- Views & Opinions
On Feb. 13, Wisconsin Gov. Scott Walker spoke via Skype with Republican legislators in Iowa and urged them to crush collective bargaining rights for public employees, just as Walker did back in 2011. Don’t worry about the protests, he said, according to a report by Jessie Opoien of the Capital Times in Madison.
Well, they took his advice. Iowa Republicans rolled back collective bargaining rights for public employees just a week later.
And on March 30, they shoved it to workers again, this time actually lowering the minimum wage in four counties that had raised it. Now no county can have a minimum wage above the federal minimum of $7.25 an hour.
That’s going to take a bite out of workers’ wages in Johnson County, where the minimum wage was already set at $10.10 an hour and was indexed to inflation. (Johnson County is where Iowa City is located.)
In Linn County, home of Cedar Rapids, the minimum wage just went up to $8.25 on Jan. 1 of this year, and was set to go up to $9.25 on Jan. 1, 2018, and then again to $10.25 on Jan. 1, 2019.
In Wapello County, home of Ottumwa, the minimum wage went up to $8.20 on Jan. 1 of this year, and was set to go up to $9.15 on Jan.1, 2018, and then to $10.10 on Jan. 1, 2019.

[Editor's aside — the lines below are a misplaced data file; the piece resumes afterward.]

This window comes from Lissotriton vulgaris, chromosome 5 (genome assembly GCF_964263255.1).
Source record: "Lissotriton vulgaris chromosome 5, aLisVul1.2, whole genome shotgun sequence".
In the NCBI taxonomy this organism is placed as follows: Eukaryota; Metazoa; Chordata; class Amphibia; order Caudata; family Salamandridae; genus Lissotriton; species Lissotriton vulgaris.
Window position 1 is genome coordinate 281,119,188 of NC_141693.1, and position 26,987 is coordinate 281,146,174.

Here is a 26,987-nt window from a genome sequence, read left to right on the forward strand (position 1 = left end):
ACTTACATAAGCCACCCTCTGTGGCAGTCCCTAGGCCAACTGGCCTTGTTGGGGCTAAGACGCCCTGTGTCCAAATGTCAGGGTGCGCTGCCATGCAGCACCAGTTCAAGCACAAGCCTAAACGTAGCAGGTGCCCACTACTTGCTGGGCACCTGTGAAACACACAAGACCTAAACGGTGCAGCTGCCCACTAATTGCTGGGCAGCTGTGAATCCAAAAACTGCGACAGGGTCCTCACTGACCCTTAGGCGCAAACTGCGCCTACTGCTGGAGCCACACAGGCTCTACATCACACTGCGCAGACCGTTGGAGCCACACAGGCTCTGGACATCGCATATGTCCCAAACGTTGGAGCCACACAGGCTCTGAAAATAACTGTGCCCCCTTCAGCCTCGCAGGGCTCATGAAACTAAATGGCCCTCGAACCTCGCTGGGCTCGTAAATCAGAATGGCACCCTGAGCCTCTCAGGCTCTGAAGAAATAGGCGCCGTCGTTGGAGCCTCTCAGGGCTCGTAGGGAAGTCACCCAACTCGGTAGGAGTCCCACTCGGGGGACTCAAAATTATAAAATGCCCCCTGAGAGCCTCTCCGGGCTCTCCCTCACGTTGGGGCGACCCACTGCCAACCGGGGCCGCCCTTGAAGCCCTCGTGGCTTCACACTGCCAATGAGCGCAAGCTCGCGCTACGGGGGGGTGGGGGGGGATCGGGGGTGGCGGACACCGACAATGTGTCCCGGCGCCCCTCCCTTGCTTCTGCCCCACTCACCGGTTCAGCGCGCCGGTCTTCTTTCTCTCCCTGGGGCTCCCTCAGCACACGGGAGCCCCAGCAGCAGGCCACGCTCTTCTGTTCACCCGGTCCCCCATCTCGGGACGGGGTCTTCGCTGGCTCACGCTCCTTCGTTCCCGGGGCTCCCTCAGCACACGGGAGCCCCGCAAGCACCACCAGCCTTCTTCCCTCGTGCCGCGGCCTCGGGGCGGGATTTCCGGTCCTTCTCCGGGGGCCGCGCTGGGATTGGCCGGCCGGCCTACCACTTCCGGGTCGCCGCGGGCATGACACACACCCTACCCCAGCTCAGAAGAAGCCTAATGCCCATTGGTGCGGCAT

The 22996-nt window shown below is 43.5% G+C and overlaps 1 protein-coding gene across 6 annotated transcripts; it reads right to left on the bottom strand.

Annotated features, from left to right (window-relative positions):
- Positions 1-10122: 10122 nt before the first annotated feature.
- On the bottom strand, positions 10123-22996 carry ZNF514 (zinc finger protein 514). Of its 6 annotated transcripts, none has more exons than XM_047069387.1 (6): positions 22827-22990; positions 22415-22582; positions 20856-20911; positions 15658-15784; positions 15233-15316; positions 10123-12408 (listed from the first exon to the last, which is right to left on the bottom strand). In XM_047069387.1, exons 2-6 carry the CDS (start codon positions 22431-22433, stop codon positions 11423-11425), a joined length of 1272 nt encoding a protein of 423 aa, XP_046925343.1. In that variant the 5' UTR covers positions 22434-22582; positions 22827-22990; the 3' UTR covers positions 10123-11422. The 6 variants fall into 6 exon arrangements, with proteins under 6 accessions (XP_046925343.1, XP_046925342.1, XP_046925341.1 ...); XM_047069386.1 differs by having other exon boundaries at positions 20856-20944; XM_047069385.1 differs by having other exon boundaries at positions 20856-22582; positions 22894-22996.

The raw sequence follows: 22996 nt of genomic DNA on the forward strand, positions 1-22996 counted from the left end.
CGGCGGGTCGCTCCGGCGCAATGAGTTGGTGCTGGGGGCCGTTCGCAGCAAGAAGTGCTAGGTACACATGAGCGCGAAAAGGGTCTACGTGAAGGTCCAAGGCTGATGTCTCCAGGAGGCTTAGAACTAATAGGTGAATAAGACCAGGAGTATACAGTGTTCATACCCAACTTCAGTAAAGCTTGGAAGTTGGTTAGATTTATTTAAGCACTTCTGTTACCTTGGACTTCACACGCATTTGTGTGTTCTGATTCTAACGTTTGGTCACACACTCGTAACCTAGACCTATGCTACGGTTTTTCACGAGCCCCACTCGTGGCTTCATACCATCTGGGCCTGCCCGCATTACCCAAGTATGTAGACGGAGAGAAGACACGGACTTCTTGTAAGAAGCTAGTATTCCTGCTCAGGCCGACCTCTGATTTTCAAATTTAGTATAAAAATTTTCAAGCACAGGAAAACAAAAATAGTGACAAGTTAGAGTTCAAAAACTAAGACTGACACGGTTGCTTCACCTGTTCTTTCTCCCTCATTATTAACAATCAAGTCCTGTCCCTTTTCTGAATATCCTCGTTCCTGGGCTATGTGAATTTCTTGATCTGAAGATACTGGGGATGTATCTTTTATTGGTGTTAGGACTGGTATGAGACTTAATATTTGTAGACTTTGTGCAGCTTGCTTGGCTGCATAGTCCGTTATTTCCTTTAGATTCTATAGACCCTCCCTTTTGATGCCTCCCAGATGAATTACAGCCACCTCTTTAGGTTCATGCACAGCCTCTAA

In Lee County, the supervisors recently voted to raise the minimum to $8.20.
And in Polk County, home of Des Moines, the minimum wage was set to go up to $8.75 on April 1.
This year, for the first time in 19 years, Iowa has a Republican majority in both houses of the legislature.
Walker has advised such newly empowered Republicans to move fast with any big changes: “Do it early,” he said, according to Opoien.
Iowa Republicans also took a page from Walker’s predecessor in Wisconsin, former Democratic Governor Jim Doyle, who signed legislation in 2005 banning local governments from having minimum wages higher than the one set by the state.